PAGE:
Intel Xeon Phi

Guide to Intel Xeon Phi Usage

Intel Xeon Phi can be programmed in several modes. The default mode on Anselm is offload mode, but all modes described in this document are supported.

Intel Utilities for Xeon Phi

To get access to a compute node with Intel Xeon Phi accelerator, use the PBS interactive session

$ qsub -I -q qmic -A NONE-0-0

To set up the environment module "Intel" has to be loaded

$ ml intel

Information about the hardware can be obtained by running the micinfo program on the host.

$ /usr/bin/micinfo

The output of the "micinfo" utility executed on one of the Anselm node is as follows. (note: to get PCIe related details the command has to be run with root privileges)

MicInfo Utility Log
Created Wed Sep 13 13:44:14 2017


        System Info
                HOST OS                 : Linux
                OS Version              : 2.6.32-696.3.2.el6.Bull.120.x86_64
                Driver Version          : 3.4.9-1
                MPSS Version            : 3.4.9
                Host Physical Memory    : 98836 MB

Device No: 0, Device Name: mic0

        Version
                Flash Version            : 2.1.02.0391
                SMC Firmware Version     : 1.17.6900
                SMC Boot Loader Version  : 1.8.4326
                uOS Version              : 2.6.38.8+mpss3.4.9
                Device Serial Number     : ADKC30102489

        Board
                Vendor ID                : 0x8086
                Device ID                : 0x2250
                Subsystem ID             : 0x2500
                Coprocessor Stepping ID  : 3
                PCIe Width               : x16
                PCIe Speed               : 5 GT/s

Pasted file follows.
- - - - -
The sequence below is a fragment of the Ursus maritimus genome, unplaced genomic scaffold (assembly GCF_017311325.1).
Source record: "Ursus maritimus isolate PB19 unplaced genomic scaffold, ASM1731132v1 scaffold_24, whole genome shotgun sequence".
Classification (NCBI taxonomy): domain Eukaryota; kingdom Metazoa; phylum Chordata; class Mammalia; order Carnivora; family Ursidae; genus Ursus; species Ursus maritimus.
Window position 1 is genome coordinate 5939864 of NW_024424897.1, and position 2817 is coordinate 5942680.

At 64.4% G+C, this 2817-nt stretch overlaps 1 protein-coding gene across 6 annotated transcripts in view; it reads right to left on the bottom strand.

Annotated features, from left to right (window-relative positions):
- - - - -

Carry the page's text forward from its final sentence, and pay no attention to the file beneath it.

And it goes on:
PCIe Max payload size    : 256 bytes
                PCIe Max read req size   : 512 bytes
                Coprocessor Model        : 0x01
                Coprocessor Model Ext    : 0x00
                Coprocessor Type         : 0x00
                Coprocessor Family       : 0x0b
                Coprocessor Family Ext   : 0x00
                Coprocessor Stepping     : B1
                Board SKU                : B1PRQ-5110P/5120D
                ECC Mode                 : Enabled
                SMC HW Revision          : Product 225W Passive CS

        Cores
                Total No of Active Cores : 60
                Voltage                  : 1009000 uV
                Frequency                : 1052631 kHz

        Thermal
                Fan Speed Control        : N/A
                Fan RPM                  : N/A
                Fan PWM                  : N/A
                Die Temp                 : 53 C

        GDDR
                GDDR Vendor              : Elpida
                GDDR Version             : 0x1
                GDDR Density             : 2048 Mb
                GDDR Size                : 7936 MB
                GDDR Technology          : GDDR5
                GDDR Speed               : 5.000000 GT/s
                GDDR Frequency           : 2500000 kHz
                GDDR Voltage             : 1501000 uV

Offload Mode

To compile a code for Intel Xeon Phi a MPSS stack has to be installed on the machine where compilation is executed. Currently the MPSS stack is only installed on compute nodes equipped with accelerators.

$ qsub -I -q qmic -A NONE-0-0
$ ml intel

For debugging purposes it is also recommended to set environment variable "OFFLOAD_REPORT". Value can be set from 0 to 3, where higher number means more debugging information.

export OFFLOAD_REPORT=3

A very basic example of code that employs offload programming technique is shown in the next listing.

Note

This code is sequential and utilizes only single core of the accelerator.

$ vim source-offload.cpp

#include <iostream>

int main(int argc, char* argv[])
{
    const int niter = 100000;
    double result = 0;

 #pragma offload target(mic)
    for (int i = 0; i < niter; ++i) {
        const double t = (i + 0.5) / niter;
        result += 4.0 / (t * t + 1.0);
    }
    result /= niter;
    std::cout << "Pi ~ " << result << 'n';
}

To compile a code using Intel compiler run

$ icc source-offload.cpp -o bin-offload